The trial of 13 suspects who were detained for bombing two pension fund offices in Bogota earlier this month got a weird twist on Monday when media reported the majority was indicted for unrelated issues.
The mass arrest of 15 suspects last week had already caused street protests by non-governmental organizations who claimed the Prosecutor General’s office was seeking judicial “false positives” in order to fake a quick success.
The ELN, the group supposedly behind the attack on the Porvenir offices, denied any affiliation with the people who were arrested.
Some of the arrests were widely publicized on Thursday with spectacular helicopter footage and videos of heavily armed police entering the home of one of the suspects in the Colombian capital.
However, two of the detainees were released on the same day, either due to a lack of evidence or due to irregularities during their arrest, depending of the source.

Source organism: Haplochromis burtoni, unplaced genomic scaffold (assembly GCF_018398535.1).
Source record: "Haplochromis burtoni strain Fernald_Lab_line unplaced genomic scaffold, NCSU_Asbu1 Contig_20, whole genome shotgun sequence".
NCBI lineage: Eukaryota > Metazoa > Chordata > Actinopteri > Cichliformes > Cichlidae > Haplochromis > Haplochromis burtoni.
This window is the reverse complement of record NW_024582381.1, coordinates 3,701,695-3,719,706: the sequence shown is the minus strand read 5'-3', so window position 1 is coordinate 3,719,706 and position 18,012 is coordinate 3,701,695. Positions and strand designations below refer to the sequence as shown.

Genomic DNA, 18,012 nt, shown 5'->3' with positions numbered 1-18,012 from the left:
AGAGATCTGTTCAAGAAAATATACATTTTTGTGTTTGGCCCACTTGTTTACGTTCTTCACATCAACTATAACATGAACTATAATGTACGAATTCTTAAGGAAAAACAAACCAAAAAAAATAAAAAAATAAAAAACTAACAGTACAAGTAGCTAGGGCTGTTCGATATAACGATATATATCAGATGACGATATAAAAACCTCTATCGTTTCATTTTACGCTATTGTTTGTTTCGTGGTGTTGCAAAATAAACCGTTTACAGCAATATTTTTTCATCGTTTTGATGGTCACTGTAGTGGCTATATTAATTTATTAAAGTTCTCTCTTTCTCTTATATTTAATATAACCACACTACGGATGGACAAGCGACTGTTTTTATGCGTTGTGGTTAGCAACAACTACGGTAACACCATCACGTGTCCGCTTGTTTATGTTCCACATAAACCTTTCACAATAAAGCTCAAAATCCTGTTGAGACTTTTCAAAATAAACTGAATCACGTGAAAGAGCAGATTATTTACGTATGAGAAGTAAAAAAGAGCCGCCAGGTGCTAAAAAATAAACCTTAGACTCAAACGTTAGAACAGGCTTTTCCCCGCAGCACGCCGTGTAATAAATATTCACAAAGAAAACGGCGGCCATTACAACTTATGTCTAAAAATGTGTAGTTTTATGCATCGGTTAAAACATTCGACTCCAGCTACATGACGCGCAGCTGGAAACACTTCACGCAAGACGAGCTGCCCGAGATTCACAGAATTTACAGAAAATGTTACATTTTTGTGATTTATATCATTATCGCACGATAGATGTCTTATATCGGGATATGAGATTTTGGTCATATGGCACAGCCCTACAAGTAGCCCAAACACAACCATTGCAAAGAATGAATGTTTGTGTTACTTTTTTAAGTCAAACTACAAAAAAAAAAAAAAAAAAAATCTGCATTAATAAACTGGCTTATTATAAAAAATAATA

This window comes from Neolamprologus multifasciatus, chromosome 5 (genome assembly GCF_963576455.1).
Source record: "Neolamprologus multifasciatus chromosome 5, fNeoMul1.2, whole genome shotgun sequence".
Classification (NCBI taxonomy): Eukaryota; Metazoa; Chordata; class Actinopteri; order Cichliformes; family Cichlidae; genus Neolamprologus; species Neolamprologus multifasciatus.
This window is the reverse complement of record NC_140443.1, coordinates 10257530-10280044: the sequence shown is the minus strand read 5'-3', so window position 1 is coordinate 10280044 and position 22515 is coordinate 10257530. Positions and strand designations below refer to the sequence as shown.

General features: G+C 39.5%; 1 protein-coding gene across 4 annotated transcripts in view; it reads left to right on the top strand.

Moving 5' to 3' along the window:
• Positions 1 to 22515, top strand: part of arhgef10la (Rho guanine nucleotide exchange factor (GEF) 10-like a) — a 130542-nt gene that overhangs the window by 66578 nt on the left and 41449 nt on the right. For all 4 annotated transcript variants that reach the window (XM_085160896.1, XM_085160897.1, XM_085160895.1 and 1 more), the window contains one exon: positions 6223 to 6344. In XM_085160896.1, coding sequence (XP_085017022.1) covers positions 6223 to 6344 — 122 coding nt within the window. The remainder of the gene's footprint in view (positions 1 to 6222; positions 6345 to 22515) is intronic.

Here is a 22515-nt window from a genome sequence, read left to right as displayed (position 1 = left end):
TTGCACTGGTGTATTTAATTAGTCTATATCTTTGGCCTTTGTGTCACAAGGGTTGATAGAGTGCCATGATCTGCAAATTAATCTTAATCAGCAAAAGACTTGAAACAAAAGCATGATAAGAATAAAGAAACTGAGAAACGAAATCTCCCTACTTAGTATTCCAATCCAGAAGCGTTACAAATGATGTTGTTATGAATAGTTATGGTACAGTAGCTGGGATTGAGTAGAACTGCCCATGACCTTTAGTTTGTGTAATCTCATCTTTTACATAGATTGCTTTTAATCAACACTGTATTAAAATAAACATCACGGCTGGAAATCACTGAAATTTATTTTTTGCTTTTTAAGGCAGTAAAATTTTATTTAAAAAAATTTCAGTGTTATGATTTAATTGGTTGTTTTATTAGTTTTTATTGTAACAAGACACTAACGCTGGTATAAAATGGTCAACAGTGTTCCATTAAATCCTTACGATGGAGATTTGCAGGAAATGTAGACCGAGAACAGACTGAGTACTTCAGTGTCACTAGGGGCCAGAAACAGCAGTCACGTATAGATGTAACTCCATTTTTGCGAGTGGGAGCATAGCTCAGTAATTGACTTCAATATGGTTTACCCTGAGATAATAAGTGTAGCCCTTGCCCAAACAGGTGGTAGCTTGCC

Nine of the suspects were part of the Peoples’ Congress, an NGO that claimed that its members had been the victim of arbitrary arrests.
While indicting the bomb suspects, the majority of the defendants were not linked to the attacks, but student protests that had gone violent on May 20, according to local media and the attorney of some of the suspects.
“The Prosecution and the Police are confusing student protests with acts of terrorism,” defense attorney told El Tiempo, Colombia’s leading newspaper.
“We’re seeing that none of the evidence that the prosecution has surrendered is related to the attacks on Porvenir and that they are mixing up a protest, a riot at the National University with these acts of terrorism,” the attorney said.